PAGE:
Jesus got baptized at an age old enough to decide for himself.

Today, I always see infants getting baptized. According to Catholicism, when, where and how did early childhood (infant) baptisms got started?

Was there a mandate from the Vatican that imposes infants need to be baptized as soon as possible?


The earliest recorded instance of child baptism is in the Acts of the Apostles when Lydia, a seller of purple of the city of Thyatira was baptized along with her household (Acts 16:14). Other instances of child baptism recorded in the New Testament are in Acts 16:33, Acts 18:8, and 1 Corinthians 1:16.

This is all in accordance with the commandment given by Peter that all, including children, be baptized in the name of Jesus Christ for the remission of sins (Acts 2:38-39).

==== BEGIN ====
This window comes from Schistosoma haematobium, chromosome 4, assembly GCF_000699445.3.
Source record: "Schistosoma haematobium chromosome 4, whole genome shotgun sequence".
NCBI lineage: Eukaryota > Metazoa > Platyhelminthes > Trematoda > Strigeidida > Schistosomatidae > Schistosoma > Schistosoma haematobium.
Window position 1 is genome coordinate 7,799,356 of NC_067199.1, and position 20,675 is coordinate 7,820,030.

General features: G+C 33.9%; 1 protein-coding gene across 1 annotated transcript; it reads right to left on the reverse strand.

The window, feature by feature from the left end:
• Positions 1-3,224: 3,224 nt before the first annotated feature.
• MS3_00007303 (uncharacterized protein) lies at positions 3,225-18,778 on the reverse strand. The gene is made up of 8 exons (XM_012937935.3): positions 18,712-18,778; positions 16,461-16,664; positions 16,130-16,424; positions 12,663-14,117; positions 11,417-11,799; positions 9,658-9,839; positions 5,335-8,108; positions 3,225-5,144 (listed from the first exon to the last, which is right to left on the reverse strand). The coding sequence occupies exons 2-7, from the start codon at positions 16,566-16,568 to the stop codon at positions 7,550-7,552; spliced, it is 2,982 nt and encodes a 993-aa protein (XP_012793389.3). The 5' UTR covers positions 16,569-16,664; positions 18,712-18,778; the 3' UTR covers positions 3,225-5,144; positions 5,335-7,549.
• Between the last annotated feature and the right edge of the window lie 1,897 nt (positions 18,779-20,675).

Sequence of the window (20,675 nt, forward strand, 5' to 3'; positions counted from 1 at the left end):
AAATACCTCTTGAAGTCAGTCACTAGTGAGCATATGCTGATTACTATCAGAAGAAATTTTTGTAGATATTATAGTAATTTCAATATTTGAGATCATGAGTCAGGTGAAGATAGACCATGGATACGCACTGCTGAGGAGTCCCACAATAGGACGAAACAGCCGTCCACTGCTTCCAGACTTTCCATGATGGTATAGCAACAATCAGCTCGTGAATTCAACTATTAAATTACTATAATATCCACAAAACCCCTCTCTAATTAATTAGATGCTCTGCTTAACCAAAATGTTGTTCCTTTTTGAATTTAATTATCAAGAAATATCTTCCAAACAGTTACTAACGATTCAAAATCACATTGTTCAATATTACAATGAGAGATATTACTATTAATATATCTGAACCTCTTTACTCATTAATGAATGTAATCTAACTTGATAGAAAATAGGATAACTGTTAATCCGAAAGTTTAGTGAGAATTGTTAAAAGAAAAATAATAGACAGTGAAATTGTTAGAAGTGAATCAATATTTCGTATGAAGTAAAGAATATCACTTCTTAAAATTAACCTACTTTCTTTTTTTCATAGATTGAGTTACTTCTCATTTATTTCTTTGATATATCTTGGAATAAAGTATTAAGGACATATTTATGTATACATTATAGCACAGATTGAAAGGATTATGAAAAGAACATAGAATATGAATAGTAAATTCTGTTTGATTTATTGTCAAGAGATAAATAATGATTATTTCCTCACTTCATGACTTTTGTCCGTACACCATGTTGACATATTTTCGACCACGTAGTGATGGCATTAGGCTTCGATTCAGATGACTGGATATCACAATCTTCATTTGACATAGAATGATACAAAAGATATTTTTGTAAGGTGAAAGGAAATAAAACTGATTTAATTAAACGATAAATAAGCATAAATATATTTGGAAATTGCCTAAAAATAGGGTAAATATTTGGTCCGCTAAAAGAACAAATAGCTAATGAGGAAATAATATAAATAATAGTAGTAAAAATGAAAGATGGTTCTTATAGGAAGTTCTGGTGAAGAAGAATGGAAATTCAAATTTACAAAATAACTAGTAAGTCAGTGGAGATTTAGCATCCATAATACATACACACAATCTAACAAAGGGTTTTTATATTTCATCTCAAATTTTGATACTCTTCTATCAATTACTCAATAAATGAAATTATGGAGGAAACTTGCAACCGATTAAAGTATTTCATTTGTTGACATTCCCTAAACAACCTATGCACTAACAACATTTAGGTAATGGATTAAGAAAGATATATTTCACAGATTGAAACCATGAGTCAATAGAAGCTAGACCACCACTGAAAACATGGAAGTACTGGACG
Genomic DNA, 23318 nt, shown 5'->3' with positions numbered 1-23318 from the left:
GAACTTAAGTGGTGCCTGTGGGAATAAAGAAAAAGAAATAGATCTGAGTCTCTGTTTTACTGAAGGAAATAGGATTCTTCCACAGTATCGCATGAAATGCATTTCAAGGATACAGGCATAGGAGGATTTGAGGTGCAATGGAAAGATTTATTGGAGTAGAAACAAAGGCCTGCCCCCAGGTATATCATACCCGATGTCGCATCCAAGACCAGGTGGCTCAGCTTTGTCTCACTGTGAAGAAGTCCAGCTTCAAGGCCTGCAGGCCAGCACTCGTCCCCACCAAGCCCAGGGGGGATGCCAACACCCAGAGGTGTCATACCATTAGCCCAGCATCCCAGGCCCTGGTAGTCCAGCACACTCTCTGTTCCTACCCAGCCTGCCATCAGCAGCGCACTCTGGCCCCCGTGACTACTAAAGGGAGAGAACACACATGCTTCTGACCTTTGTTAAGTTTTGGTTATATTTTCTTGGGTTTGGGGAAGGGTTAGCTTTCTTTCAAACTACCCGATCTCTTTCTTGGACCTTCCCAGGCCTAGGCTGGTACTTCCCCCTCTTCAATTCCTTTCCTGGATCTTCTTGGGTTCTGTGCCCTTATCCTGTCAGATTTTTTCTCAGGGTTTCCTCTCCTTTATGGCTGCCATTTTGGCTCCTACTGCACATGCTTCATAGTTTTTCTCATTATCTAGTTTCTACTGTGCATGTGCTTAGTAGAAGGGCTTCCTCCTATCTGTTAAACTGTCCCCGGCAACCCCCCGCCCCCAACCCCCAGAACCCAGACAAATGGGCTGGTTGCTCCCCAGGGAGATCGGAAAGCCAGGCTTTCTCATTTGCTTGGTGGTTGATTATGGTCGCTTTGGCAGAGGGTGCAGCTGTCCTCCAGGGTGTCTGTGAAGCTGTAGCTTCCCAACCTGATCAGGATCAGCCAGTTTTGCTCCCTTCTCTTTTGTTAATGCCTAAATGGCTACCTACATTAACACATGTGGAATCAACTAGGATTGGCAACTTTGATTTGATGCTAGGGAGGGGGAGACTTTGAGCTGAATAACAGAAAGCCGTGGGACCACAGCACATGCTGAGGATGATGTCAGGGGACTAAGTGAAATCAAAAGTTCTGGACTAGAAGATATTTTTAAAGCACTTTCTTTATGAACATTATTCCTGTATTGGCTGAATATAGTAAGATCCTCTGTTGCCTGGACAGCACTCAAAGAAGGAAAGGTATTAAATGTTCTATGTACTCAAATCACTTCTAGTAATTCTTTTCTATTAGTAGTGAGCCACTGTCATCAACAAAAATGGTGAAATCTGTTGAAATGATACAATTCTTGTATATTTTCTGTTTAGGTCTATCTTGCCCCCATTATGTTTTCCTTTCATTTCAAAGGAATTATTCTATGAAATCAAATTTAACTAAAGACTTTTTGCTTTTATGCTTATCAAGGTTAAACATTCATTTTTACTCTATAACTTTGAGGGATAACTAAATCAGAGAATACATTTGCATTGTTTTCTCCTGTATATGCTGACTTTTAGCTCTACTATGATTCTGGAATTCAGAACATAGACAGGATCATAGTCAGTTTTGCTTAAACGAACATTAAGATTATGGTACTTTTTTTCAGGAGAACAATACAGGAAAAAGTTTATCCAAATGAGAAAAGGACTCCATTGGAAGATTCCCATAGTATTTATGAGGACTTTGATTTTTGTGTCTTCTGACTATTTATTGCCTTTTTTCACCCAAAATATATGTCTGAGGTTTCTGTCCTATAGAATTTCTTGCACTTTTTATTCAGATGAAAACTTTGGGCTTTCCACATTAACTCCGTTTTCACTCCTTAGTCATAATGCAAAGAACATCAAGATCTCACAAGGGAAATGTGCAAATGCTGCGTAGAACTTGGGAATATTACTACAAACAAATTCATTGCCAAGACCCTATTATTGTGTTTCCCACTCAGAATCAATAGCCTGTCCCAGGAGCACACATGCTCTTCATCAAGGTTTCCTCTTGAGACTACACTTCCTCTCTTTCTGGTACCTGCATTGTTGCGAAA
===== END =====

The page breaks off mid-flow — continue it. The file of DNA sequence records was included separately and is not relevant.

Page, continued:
• 1
    Good answer, an improvement would be to include if there were ever instances in the history of the Catholic Church where infant baptism was not the norm. And, also a specific Catholic apologetic that references these Bible verses as pertaining to infant baptism. (for instance, the Textual Concordance of Scripture published by TAN refers to your references in Acts and 1 Corinthians a probably inferring infant baptism).
    – Peter Turner
    Feb 13 '17 at 4:27
  • 1
    The New Testament itself is, in fact, a document of the Church. Acts in particular dates to a period long before the See of Rome and the other Sees of the Church separated at the Great Schism.
    – guest37
    Feb 13 '17 at 23:56

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